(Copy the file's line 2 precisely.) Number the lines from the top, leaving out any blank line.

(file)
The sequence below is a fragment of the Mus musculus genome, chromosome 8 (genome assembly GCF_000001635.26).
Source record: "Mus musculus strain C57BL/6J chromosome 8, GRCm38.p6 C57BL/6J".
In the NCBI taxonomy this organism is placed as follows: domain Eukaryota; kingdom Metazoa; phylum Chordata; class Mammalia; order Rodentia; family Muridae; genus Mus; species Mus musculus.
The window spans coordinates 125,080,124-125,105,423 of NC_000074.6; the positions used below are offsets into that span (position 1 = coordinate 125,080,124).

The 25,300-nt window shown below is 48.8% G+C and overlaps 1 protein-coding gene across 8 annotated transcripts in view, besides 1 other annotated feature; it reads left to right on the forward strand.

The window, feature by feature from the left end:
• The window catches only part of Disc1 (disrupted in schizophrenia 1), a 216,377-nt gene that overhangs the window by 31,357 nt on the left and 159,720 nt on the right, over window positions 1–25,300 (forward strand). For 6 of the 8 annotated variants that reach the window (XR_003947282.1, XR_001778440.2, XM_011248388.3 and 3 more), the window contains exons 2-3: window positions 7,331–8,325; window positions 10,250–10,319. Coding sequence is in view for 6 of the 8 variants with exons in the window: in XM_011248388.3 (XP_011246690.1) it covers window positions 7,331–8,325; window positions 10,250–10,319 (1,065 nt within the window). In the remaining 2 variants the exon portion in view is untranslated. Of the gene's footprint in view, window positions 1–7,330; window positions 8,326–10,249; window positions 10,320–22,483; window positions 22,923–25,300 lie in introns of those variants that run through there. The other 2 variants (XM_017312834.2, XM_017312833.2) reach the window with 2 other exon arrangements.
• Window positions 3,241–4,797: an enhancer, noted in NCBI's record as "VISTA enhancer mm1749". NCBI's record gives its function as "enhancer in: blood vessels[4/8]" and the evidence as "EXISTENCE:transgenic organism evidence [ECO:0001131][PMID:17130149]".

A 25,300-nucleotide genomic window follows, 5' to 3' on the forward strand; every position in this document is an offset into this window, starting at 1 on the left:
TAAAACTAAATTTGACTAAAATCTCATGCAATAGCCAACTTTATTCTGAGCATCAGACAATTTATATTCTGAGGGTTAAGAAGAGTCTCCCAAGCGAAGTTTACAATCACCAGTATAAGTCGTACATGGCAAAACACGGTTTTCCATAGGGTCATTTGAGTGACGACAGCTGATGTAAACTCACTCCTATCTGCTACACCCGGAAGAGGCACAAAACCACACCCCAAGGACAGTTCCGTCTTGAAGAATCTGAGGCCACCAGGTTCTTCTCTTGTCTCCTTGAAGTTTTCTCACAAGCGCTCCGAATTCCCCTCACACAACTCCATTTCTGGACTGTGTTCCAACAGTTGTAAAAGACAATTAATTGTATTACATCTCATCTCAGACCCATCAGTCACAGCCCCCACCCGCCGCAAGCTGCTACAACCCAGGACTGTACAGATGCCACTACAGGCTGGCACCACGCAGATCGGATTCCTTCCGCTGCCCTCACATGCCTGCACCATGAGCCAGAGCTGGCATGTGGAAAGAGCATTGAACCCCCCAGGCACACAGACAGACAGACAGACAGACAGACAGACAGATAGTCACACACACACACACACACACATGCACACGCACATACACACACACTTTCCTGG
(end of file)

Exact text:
Source record: "Mus musculus strain C57BL/6J chromosome 8, GRCm38.p6 C57BL/6J".